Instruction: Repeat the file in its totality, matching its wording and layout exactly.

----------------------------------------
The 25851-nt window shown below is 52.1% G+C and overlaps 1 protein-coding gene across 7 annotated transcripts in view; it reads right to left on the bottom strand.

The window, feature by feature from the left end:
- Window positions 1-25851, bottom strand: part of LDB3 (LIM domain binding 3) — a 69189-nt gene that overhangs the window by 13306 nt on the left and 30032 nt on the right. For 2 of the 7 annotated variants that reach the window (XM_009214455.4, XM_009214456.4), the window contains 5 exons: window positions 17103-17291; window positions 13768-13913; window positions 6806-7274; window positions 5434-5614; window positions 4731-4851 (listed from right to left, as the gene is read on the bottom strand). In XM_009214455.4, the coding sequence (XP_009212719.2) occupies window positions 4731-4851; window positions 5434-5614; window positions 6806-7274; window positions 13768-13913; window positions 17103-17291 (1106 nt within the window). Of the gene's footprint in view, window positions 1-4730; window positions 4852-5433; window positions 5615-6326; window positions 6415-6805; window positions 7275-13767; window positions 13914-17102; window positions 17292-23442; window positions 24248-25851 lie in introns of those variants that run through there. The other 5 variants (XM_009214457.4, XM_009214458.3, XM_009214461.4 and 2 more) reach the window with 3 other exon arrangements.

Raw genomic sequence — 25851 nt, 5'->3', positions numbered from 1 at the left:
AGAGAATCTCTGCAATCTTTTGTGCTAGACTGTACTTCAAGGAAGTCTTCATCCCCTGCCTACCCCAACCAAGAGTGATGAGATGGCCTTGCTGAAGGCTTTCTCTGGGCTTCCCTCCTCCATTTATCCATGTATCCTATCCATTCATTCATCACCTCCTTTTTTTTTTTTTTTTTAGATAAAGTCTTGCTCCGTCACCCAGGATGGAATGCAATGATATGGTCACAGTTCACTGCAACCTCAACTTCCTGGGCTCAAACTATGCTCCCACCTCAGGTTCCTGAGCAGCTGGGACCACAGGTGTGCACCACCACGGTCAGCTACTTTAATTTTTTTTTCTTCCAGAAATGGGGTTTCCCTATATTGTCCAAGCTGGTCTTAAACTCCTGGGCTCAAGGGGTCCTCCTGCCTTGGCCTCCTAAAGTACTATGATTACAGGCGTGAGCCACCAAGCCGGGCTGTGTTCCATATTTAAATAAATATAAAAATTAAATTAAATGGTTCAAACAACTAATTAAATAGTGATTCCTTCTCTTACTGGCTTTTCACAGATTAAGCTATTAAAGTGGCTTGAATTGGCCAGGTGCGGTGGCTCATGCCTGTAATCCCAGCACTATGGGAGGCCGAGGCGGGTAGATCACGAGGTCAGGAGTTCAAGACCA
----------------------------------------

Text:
The 25851-nt window shown below is 52.1% G+C and overlaps 1 protein-coding gene across 7 annotated transcripts in view; it reads right to left on the bottom strand.

The window, feature by feature from the left end:
- Window positions 1-25851, bottom strand: part of LDB3 (LIM domain binding 3) — a 69189-nt gene that overhangs the window by 13306 nt on the left and 30032 nt on the right. For 2 of the 7 annotated variants that reach the window (XM_009214455.4, XM_009214456.4), the window contains 5 exons: window positions 17103-17291; window positions 13768-13913; window positions 6806-7274; window positions 5434-5614; window positions 4731-4851 (listed from right to left, as the gene is read on the bottom strand). In XM_009214455.4, the coding sequence (XP_009212719.2) occupies window positions 4731-4851; window positions 5434-5614; window positions 6806-7274; window positions 13768-13913; window positions 17103-17291 (1106 nt within the window). Of the gene's footprint in view, window positions 1-4730; window positions 4852-5433; window positions 5615-6326; window positions 6415-6805; window positions 7275-13767; window positions 13914-17102; window positions 17292-23442; window positions 24248-25851 lie in introns of those variants that run through there. The other 5 variants (XM_009214457.4, XM_009214458.3, XM_009214461.4 and 2 more) reach the window with 3 other exon arrangements.

Raw genomic sequence — 25851 nt, 5'->3', positions numbered from 1 at the left:
AGAGAATCTCTGCAATCTTTTGTGCTAGACTGTACTTCAAGGAAGTCTTCATCCCCTGCCTACCCCAACCAAGAGTGATGAGATGGCCTTGCTGAAGGCTTTCTCTGGGCTTCCCTCCTCCATTTATCCATGTATCCTATCCATTCATTCATCACCTCCTTTTTTTTTTTTTTTTTAGATAAAGTCTTGCTCCGTCACCCAGGATGGAATGCAATGATATGGTCACAGTTCACTGCAACCTCAACTTCCTGGGCTCAAACTATGCTCCCACCTCAGGTTCCTGAGCAGCTGGGACCACAGGTGTGCACCACCACGGTCAGCTACTTTAATTTTTTTTTCTTCCAGAAATGGGGTTTCCCTATATTGTCCAAGCTGGTCTTAAACTCCTGGGCTCAAGGGGTCCTCCTGCCTTGGCCTCCTAAAGTACTATGATTACAGGCGTGAGCCACCAAGCCGGGCTGTGTTCCATATTTAAATAAATATAAAAATTAAATTAAATGGTTCAAACAACTAATTAAATAGTGATTCCTTCTCTTACTGGCTTTTCACAGATTAAGCTATTAAAGTGGCTTGAATTGGCCAGGTGCGGTGGCTCATGCCTGTAATCCCAGCACTATGGGAGGCCGAGGCGGGTAGATCACGAGGTCAGGAGTTCAAGACCA